>> Microsoft: 'Our products aren't engineered for security'
>> CW360.com Sep 6 2002 4:16AM ET...
>> +Friday 6 September 2002
>> +Brian Valentine, senior vice-president in charge of Microsoft's
>> +Windows development, has made a grim admission to the Microsoft
>> +Windows Server .net developer conference in Seattle, USA.
>> +"I'm not proud," he told delegates yesterday (5 September). "We
>> +really haven't done everything we could to protect our customers.
>> +Our products just aren't engineered for security," admitted
>> +Valentine, who since 1998 has headed Microsoft's Windows division.
>> +"It's impossible to solve the problem completely," Valentine said.
>> +"As we solve these problems there are hackers who are going to
>> +come up with new ones. There's no end to this."
>> It looks like the folks at Microsoft are discovering something
>> that has been known for decades...
>> The First Law of IT Security.
>> Security is not an addon, it has to be a fundamental property
>> of the system and the applications, both in the implimentation
>> and the design.
>Unix wasn't designed with security in mind when it was first
The youngsters here forget how old Unix is ...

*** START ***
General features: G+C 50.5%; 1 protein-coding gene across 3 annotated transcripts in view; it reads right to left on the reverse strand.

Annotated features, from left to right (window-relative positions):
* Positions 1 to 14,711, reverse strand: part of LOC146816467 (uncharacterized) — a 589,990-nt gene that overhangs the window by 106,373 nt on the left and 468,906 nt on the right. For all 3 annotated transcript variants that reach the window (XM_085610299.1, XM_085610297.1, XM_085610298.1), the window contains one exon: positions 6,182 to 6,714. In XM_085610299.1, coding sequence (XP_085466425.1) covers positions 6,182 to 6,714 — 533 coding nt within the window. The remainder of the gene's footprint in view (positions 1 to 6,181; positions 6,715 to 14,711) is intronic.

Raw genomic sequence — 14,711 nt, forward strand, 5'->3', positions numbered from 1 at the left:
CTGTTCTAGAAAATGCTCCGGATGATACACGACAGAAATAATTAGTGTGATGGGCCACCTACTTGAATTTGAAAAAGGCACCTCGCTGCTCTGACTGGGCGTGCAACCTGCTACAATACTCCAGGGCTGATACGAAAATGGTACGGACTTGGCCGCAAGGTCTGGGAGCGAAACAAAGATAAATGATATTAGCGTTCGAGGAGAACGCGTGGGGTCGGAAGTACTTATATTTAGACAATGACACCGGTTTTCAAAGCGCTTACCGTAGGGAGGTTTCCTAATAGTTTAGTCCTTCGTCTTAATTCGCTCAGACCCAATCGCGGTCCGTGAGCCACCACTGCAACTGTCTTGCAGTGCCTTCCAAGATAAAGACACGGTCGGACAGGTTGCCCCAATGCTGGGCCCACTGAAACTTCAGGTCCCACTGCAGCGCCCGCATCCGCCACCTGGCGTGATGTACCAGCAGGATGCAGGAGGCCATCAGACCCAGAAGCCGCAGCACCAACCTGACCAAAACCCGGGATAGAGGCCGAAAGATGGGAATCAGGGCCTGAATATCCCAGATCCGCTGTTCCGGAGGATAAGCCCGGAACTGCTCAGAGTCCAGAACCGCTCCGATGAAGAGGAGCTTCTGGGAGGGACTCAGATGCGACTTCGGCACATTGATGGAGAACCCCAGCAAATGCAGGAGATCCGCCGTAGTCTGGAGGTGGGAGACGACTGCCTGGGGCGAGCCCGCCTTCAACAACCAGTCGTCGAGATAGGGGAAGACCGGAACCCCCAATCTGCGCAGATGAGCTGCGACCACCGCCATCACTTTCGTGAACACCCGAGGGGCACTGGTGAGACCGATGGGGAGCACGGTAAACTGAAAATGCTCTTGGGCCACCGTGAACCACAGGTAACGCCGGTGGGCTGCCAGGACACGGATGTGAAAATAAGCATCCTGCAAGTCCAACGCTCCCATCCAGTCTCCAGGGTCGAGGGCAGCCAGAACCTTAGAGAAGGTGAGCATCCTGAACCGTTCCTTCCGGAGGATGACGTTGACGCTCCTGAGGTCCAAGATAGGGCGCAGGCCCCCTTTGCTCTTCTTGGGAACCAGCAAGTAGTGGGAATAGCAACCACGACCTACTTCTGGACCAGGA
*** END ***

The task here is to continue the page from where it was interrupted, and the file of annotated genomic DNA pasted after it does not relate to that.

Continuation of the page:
1st Edition November 3, 1971 [QCU] QCU= A Quarter Century of UNIX
2nd Edition June 12, 1972 [QCU] Peter Salus
3rd Edition February, 1973 [QCU] Addison-Wesley
4th Edition November, 1973 [QCU] ISBN 0-201-54777-5
5th Edition June, 1974 [QCU]
6th Edition May, 1975 [QCU] LWU= Life With UNIX
7th Edition January, 1979 [QCU] Don Libes, Sandy Ressler
8th Edition February, 1985 [QCU] Prentice-Hall
9th Edition September, 1986 [QCU] ISBN 0-13-536657-7
10th Edition October, 1989 [QCU]
Quote:>Unix was designed though.
Well, thanks to Caldera/SCO ...
... if your willing to trudge though the old K&R C source code
.. you can see the well formed filesystem and memory models still
in use to day.
Quote:>Along with that the KISS
>philosophy has made it relatively easy to add security to Unix later.
and the older ...
>It is not necessary to see MS's code to know that it is an
>unmaintainable humongous mess. The past record only shows it going
>from bad to worse. Even MS realise that a total redesign is their
>only long term chance. Will people continue to pay for their existing
>*every year for the next 5 years. I don't think so.
Microsoft does not help itself by intoducing totally new API interfaces
on almost a yearly basis. You need to stick with an API for a long
time to iron out all the bugs and vulnerabilities.
David Mohring - X11R6:Network/Binary compatable back to 1986 X11 Clients